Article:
In her book about life in the tech industry, “Uncanny Valley”, Anna Wiener used the term “garbage language” to describe “a sort of nonlanguage which was neither beautiful nor especially efficient”. Tech executives spouted a very grand vision of how they would reshape society but their rhetoric often clashed with the hard reality of what they were doing, which was to sell advertising or monopolise users’ time. It is a variation on the old Ralph Waldo Emerson dictum: “The louder he mentioned his honour, the faster we counted our spoons.”
The third reason why managers use jargon is to establish their credentials. What makes one person fit to manage another? It is hard to identify any obvious attributes; managers are not like doctors, who prove their expertise through passing exams and practical training. If you can speak the language of management, you appear qualified to rule. If others don’t understand terms like “synergy” and “paradigm”, that only demonstrates their ignorance. In a sense, managers are acting rather like medieval priests, who conducted services in Latin rather than in the local language, adding to the mystical nature of the process.
Once corporate jargon is established, it is hard for managers to avoid using it. The terms are ever-present in PowerPoint slides, speeches and annual reports. Not to use them would suggest a manager is not sufficiently committed to the job. Junior staff, for their part, dare not question the language for fear of damaging their promotion prospects.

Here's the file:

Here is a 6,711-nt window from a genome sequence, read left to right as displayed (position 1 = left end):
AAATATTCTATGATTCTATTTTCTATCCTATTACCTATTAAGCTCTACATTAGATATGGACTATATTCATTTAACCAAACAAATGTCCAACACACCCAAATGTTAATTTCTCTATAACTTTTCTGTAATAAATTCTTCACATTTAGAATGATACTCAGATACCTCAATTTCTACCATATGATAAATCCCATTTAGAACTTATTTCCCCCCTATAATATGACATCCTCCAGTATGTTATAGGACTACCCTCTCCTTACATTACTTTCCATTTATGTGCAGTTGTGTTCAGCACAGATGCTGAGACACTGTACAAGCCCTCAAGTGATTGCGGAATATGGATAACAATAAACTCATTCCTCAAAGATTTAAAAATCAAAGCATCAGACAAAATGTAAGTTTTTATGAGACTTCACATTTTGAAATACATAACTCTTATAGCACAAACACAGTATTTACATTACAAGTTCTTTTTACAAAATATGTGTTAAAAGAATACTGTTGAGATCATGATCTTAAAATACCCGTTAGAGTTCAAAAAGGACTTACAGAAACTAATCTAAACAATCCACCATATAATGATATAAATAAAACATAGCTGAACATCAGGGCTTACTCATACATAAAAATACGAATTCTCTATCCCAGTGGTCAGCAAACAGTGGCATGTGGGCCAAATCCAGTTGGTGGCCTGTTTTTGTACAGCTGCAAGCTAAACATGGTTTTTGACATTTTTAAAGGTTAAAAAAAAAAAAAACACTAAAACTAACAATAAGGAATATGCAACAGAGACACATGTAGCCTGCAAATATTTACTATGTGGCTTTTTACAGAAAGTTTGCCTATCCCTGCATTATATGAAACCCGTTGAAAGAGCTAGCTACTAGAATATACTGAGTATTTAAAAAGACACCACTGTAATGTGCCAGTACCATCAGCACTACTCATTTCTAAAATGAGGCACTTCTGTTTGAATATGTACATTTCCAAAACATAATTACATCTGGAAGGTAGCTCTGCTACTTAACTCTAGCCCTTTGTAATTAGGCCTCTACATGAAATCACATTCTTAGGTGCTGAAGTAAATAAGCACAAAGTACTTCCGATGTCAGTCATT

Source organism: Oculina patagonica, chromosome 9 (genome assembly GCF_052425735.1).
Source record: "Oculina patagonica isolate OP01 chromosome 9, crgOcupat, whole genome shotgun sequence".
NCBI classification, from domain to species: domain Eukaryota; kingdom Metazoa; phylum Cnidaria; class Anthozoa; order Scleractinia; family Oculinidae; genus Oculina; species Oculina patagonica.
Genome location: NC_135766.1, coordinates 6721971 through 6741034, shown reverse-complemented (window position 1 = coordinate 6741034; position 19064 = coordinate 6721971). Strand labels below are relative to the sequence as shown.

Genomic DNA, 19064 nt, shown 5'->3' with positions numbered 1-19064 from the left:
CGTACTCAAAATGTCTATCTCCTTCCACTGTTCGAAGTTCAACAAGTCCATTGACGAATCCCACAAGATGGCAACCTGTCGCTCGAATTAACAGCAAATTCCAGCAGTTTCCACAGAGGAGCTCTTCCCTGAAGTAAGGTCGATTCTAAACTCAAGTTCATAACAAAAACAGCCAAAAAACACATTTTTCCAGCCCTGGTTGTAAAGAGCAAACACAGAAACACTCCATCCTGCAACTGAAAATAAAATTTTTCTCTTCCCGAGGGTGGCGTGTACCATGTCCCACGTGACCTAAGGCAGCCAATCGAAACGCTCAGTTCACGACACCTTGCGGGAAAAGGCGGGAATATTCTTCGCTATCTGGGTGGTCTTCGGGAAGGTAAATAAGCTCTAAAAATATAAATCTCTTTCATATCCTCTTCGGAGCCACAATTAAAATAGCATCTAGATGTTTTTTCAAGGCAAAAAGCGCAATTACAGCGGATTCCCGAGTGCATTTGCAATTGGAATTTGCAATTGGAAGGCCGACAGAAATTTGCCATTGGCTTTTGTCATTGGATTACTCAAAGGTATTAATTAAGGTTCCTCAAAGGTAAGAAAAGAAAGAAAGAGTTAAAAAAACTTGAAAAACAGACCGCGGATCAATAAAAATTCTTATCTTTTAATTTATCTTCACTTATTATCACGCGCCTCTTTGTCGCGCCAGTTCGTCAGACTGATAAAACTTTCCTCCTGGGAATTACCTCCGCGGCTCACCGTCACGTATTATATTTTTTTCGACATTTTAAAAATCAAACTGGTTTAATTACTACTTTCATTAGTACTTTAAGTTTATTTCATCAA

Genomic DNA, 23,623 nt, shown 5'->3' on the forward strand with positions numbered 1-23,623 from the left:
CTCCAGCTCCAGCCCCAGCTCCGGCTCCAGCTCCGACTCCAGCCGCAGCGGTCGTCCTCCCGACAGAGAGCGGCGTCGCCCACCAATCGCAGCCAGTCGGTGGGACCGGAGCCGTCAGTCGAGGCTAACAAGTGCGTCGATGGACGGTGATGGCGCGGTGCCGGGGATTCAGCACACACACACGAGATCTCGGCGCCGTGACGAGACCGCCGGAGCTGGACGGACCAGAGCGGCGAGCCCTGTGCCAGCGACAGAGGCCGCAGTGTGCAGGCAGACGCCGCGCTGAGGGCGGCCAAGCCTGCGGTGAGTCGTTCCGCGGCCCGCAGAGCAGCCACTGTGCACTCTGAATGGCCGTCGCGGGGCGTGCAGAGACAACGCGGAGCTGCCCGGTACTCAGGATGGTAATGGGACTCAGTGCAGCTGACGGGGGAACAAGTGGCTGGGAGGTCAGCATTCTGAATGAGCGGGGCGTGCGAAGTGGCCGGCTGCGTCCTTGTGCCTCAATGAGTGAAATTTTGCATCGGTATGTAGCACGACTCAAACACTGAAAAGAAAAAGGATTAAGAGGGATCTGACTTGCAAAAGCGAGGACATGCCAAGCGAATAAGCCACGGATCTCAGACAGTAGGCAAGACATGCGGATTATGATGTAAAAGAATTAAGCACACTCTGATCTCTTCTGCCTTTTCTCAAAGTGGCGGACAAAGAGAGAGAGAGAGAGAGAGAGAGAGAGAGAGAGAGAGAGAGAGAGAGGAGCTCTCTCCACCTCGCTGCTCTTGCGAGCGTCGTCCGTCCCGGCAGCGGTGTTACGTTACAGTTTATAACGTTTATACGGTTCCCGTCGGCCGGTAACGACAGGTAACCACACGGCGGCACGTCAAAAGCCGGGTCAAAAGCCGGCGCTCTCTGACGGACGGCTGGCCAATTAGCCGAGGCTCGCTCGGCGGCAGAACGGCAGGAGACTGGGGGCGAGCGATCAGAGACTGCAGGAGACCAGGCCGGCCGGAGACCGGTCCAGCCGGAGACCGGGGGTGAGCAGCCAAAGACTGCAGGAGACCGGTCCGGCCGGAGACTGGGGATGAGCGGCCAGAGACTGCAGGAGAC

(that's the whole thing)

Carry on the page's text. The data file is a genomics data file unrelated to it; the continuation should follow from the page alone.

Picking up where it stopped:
Of course, new words will inevitably be coined in the world of business, as in other areas of life. Technology has ushered in a range of terms, such as hardware and software, which were once unfamiliar but are now widely understood. But a lot of the more irritating jargon has been brought in from other areas of life, like the self-help movement.
All this matters because the continued use of obscure language is a sign that the speaker is not thinking clearly. And if those in charge aren’t thinking clearly, that’s bad for the business. People who are in real command of the detail are able to explain things in a way that is easily understood. And if a manager’s colleagues understand the message, they are more likely to get the right things done. Jargon gets in the way.